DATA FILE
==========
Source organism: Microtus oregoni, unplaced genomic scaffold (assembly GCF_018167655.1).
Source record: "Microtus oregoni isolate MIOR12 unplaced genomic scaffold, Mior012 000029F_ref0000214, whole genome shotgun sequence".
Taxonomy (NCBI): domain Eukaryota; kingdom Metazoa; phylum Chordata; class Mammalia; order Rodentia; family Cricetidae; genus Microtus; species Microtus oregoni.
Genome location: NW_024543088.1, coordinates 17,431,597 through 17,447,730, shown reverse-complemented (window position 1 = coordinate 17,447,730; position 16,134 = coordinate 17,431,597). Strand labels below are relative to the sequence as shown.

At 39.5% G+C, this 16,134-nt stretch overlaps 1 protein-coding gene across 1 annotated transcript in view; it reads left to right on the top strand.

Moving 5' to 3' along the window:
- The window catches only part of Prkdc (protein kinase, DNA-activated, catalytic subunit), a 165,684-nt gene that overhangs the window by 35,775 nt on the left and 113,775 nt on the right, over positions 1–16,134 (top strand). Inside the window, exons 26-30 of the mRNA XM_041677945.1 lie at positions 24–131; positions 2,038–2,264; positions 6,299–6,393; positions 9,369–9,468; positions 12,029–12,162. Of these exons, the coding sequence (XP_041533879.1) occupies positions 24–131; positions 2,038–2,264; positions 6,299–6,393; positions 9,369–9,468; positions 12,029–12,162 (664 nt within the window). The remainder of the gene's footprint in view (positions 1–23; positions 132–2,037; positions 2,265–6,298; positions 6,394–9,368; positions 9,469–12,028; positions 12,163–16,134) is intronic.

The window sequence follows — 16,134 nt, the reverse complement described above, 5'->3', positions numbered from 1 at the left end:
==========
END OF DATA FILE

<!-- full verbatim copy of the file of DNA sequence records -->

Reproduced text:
Source organism: Microtus oregoni, unplaced genomic scaffold (assembly GCF_018167655.1).
Source record: "Microtus oregoni isolate MIOR12 unplaced genomic scaffold, Mior012 000029F_ref0000214, whole genome shotgun sequence".
Taxonomy (NCBI): domain Eukaryota; kingdom Metazoa; phylum Chordata; class Mammalia; order Rodentia; family Cricetidae; genus Microtus; species Microtus oregoni.
Genome location: NW_024543088.1, coordinates 17,431,597 through 17,447,730, shown reverse-complemented (window position 1 = coordinate 17,447,730; position 16,134 = coordinate 17,431,597). Strand labels below are relative to the sequence as shown.

At 39.5% G+C, this 16,134-nt stretch overlaps 1 protein-coding gene across 1 annotated transcript in view; it reads left to right on the top strand.

Moving 5' to 3' along the window:
- The window catches only part of Prkdc (protein kinase, DNA-activated, catalytic subunit), a 165,684-nt gene that overhangs the window by 35,775 nt on the left and 113,775 nt on the right, over positions 1–16,134 (top strand). Inside the window, exons 26-30 of the mRNA XM_041677945.1 lie at positions 24–131; positions 2,038–2,264; positions 6,299–6,393; positions 9,369–9,468; positions 12,029–12,162. Of these exons, the coding sequence (XP_041533879.1) occupies positions 24–131; positions 2,038–2,264; positions 6,299–6,393; positions 9,369–9,468; positions 12,029–12,162 (664 nt within the window). The remainder of the gene's footprint in view (positions 1–23; positions 132–2,037; positions 2,265–6,298; positions 6,394–9,368; positions 9,469–12,028; positions 12,163–16,134) is intronic.

The window sequence follows — 16,134 nt, the reverse complement described above, 5'->3', positions numbered from 1 at the left end: